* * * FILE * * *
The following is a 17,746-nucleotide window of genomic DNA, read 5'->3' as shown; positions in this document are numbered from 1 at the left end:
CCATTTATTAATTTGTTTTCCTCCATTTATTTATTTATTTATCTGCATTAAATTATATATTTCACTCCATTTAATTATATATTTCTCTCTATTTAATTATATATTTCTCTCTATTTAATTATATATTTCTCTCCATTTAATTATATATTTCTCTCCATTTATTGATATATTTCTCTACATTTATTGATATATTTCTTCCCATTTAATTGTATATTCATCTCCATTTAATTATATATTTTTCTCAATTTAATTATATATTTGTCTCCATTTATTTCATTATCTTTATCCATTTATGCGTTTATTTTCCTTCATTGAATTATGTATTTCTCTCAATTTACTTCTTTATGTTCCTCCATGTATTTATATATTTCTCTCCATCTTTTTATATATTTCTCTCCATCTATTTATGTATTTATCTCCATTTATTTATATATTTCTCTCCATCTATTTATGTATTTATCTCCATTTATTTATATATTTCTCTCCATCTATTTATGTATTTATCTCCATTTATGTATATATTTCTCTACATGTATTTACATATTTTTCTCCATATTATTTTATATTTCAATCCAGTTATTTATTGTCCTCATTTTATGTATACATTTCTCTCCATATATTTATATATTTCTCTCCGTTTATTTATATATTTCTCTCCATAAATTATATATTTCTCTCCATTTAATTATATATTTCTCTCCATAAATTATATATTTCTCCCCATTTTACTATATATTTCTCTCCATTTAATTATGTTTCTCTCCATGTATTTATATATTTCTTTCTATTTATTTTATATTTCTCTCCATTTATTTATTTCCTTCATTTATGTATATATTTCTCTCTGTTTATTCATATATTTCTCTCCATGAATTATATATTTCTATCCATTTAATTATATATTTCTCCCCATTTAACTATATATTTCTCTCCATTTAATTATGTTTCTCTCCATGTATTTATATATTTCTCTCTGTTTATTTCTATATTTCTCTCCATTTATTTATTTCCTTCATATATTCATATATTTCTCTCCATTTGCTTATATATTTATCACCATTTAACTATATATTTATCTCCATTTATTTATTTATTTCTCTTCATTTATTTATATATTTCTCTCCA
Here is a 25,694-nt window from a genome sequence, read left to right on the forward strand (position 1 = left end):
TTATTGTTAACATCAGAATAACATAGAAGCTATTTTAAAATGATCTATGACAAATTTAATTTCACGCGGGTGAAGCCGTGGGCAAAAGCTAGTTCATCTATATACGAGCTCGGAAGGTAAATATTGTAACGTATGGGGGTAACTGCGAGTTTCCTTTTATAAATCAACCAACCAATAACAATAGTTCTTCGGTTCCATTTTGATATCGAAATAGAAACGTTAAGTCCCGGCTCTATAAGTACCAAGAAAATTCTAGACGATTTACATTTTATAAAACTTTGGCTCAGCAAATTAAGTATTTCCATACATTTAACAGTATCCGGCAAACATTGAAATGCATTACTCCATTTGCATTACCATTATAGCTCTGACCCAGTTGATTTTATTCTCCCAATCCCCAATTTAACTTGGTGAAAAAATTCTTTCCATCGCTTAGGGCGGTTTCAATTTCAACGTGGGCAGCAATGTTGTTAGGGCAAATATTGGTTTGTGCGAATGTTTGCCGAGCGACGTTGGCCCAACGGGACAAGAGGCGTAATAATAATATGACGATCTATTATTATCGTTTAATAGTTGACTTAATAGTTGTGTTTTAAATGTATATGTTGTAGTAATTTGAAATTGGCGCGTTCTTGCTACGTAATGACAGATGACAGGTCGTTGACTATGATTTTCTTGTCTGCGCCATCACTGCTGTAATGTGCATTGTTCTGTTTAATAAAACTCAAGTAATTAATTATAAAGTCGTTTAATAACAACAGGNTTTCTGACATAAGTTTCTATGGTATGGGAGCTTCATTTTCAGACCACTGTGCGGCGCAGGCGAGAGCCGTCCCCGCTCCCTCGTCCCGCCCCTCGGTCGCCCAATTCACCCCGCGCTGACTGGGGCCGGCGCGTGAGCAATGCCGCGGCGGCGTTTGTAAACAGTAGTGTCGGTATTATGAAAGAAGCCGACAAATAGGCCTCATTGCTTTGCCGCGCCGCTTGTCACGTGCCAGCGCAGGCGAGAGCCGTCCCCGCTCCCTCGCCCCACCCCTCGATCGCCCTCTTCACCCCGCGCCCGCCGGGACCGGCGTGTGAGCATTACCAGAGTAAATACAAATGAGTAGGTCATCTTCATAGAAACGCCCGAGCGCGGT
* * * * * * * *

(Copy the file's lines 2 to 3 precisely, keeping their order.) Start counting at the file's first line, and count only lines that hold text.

CCATTTATTAATTTGTTTTCCTCCATTTATTTATTTATTTATCTGCATTAAATTATATATTTCACTCCATTTAATTATATATTTCTCTCTATTTAATTATATATTTCTCTCTATTTAATTATATATTTCTCTCCATTTAATTATATATTTCTCTCCATTTATTGATATATTTCTCTACATTTATTGATATATTTCTTCCCATTTAATTGTATATTCATCTCCATTTAATTATATATTTTTCTCAATTTAATTATATATTTGTCTCCATTTATTTCATTATCTTTATCCATTTATGCGTTTATTTTCCTTCATTGAATTATGTATTTCTCTCAATTTACTTCTTTATGTTCCTCCATGTATTTATATATTTCTCTCCATCTTTTTATATATTTCTCTCCATCTATTTATGTATTTATCTCCATTTATTTATATATTTCTCTCCATCTATTTATGTATTTATCTCCATTTATTTATATATTTCTCTCCATCTATTTATGTATTTATCTCCATTTATGTATATATTTCTCTACATGTATTTACATATTTTTCTCCATATTATTTTATATTTCAATCCAGTTATTTATTGTCCTCATTTTATGTATACATTTCTCTCCATATATTTATATATTTCTCTCCGTTTATTTATATATTTCTCTCCATAAATTATATATTTCTCTCCATTTAATTATATATTTCTCTCCATAAATTATATATTTCTCCCCATTTTACTATATATTTCTCTCCATTTAATTATGTTTCTCTCCATGTATTTATATATTTCTTTCTATTTATTTTATATTTCTCTCCATTTATTTATTTCCTTCATTTATGTATATATTTCTCTCTGTTTATTCATATATTTCTCTCCATGAATTATATATTTCTATCCATTTAATTATATATTTCTCCCCATTTAACTATATATTTCTCTCCATTTAATTATGTTTCTCTCCATGTATTTATATATTTCTCTCTGTTTATTTCTATATTTCTCTCCATTTATTTATTTCCTTCATATATTCATATATTTCTCTCCATTTGCTTATATATTTATCACCATTTAACTATATATTTATCTCCATTTATTTATTTATTTCTCTTCATTTATTTATATATTTCTCTCCA
Here is a 25,694-nt window from a genome sequence, read left to right on the forward strand (position 1 = left end):